DALLAS (CN) – The United States asked a federal judge to decide who owns a handwritten letter that Jacqueline Kennedy wrote to Ethel Kennedy, Robert Kennedy’s widow, shortly after Kennedy was assassinated in June 1968. Apparently, a plumber stole the letter from Ethel Kennedy’s home, and after the plumber died, his son, unaware of how his father obtained it, sold the letter to an archive, which resold it.
The letter was sold and resold, for higher prices, until one of Robert and Ethel Kennedy’s sons learned of it and asked the government to step in.
The government, which holds the letter at the FBI Dallas field office, wants to know whether to give the letter to Ethel Kennedy or to the last person who had it, Richard Goodkin.
The government says in its interpleader petition that in the late 1960s and early 1970, plumbing contractor W.J. Bomback worked at Ethel Kennedy’s home in McLean, Va.
A Bomback employee, Russell Nuckols, died in 1999 and his son discovered the letter, had it authenticated and sold it to University Archives of Westport, Conn., for $6,000.
The letter was resold several times: for $25,000 in May 2001 to a collector in New Hampshire; it was traded in February 2004 for a letter written by Martha Washington and a letter signed by President William Henry Harrison; and that collector sold it in or around August 2004 to Goodkin “as repayment for a debt.” Goodkin estimated the value of the letter as $25,000 to $30,000, the government says.
Goodkin consigned the letter in July 2006 to Heritage Auction Galleries in Dallas, “and continues to maintain that he is the legitimate owner of the letter.”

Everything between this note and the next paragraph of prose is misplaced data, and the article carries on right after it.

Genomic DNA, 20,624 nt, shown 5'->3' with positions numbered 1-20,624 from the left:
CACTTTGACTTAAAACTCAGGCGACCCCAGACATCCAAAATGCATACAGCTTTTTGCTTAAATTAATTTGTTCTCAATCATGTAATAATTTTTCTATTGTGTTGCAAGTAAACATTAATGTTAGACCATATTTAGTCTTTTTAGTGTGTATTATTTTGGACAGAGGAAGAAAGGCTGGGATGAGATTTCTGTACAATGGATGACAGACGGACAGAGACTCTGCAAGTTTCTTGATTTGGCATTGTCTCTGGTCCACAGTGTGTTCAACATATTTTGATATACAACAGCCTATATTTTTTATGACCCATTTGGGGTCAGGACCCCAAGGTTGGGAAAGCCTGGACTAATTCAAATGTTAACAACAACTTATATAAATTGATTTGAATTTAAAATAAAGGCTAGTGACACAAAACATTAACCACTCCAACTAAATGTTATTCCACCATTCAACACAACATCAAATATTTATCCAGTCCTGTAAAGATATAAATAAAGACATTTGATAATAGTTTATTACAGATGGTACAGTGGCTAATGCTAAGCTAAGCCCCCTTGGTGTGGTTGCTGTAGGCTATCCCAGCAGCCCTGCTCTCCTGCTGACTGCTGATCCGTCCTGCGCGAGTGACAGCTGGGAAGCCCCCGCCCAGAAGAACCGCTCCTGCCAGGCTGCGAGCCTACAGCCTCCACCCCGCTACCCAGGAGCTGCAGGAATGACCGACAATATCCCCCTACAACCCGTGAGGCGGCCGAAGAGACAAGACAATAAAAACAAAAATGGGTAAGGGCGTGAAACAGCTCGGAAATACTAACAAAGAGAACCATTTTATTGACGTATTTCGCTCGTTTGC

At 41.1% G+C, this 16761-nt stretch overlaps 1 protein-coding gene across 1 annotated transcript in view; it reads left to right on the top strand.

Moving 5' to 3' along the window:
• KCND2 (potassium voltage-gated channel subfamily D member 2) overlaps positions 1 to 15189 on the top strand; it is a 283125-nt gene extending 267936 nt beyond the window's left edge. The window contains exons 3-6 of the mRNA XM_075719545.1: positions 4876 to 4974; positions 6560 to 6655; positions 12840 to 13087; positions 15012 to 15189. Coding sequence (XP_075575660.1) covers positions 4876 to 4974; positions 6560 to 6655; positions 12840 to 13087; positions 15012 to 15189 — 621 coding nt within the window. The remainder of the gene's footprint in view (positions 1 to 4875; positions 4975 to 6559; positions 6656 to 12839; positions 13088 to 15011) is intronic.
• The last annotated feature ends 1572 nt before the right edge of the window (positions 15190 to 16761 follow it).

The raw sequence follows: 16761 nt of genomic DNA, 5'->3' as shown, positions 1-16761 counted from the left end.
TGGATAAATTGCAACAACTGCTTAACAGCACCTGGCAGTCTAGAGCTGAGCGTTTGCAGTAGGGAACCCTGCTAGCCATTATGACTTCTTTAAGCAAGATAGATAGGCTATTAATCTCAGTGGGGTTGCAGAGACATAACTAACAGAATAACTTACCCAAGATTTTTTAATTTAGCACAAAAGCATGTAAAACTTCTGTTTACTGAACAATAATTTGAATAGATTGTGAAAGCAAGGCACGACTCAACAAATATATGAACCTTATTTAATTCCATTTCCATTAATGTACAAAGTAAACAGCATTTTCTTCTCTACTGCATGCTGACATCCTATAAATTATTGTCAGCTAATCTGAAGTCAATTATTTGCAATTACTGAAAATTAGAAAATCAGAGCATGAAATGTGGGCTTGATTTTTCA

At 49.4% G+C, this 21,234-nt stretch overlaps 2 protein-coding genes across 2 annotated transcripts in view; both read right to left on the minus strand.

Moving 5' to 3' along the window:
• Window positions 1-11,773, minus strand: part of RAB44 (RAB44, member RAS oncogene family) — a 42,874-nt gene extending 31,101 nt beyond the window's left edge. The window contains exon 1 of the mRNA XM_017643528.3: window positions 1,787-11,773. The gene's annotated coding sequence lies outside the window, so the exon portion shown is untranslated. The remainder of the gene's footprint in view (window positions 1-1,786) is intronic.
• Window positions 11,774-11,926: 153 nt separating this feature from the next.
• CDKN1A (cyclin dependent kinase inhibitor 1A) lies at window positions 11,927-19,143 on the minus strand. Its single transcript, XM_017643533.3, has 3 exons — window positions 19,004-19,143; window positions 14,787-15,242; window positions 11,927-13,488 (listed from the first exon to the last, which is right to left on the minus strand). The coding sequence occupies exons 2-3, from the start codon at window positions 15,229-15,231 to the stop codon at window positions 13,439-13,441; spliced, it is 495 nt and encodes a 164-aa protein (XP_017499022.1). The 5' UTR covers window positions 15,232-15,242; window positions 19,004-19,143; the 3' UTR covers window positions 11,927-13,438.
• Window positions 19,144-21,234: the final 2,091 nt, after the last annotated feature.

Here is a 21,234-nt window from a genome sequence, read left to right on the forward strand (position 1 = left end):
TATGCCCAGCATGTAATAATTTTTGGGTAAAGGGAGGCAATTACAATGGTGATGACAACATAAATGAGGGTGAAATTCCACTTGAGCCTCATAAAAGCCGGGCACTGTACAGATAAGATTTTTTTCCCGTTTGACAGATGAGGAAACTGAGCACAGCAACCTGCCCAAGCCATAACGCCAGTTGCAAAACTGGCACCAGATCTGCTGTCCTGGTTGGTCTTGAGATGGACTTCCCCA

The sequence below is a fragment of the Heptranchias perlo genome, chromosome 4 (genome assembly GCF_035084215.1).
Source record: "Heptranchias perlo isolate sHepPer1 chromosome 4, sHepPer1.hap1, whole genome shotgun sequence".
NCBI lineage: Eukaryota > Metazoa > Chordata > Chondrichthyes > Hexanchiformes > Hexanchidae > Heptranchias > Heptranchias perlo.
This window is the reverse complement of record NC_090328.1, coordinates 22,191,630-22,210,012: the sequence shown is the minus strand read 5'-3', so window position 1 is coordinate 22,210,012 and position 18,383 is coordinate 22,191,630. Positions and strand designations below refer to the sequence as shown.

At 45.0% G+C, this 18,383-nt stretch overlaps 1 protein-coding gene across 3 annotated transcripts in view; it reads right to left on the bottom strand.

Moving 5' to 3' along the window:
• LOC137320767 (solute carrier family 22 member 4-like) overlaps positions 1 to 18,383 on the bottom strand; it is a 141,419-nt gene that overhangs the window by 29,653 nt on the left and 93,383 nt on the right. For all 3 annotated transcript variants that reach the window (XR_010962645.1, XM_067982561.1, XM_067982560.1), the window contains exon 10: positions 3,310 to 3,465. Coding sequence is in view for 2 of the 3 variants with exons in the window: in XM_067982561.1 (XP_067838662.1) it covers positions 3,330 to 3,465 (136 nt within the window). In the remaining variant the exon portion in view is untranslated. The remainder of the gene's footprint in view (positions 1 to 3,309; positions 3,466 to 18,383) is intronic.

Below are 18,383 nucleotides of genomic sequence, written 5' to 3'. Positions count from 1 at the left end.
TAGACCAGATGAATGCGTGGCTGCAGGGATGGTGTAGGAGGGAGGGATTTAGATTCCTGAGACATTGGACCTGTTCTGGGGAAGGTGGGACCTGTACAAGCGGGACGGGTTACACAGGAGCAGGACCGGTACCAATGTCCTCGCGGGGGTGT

Two months later, Max Kennedy, son of Ethel and Robert Kennedy, notified the FBI that Heritage had the apparently stolen letter.
“[Max] Kennedy advised the FBI that the letter was the personal property of his mother, Ethel Kennedy, and that neither she nor anyone else in the Kennedy family had given permission to be removed from the Kennedy home, or further sold, traded, or otherwise transferred,” according to the complaint.
The FBI notified Heritage in September “that the letter was the subject of a stolen goods investigation and the letter was removed from auction by Heritage,” the complaint states.
The FBI seized the letter with a search warrant in August 2009, “as part of a criminal investigation into whether a violation of 18 U.S.C. § 2315, prohibiting the sale or receipt of stolen goods had occurred. That investigation is now concluded and no prosecution is expected.”
The FBI says it’s holding onto the letter due it its “personal nature and historical significance.”
Uncle Sam wants to know who gets the letter, and it wants both claimants enjoined from suing the United States in any other forum for claims to the letter.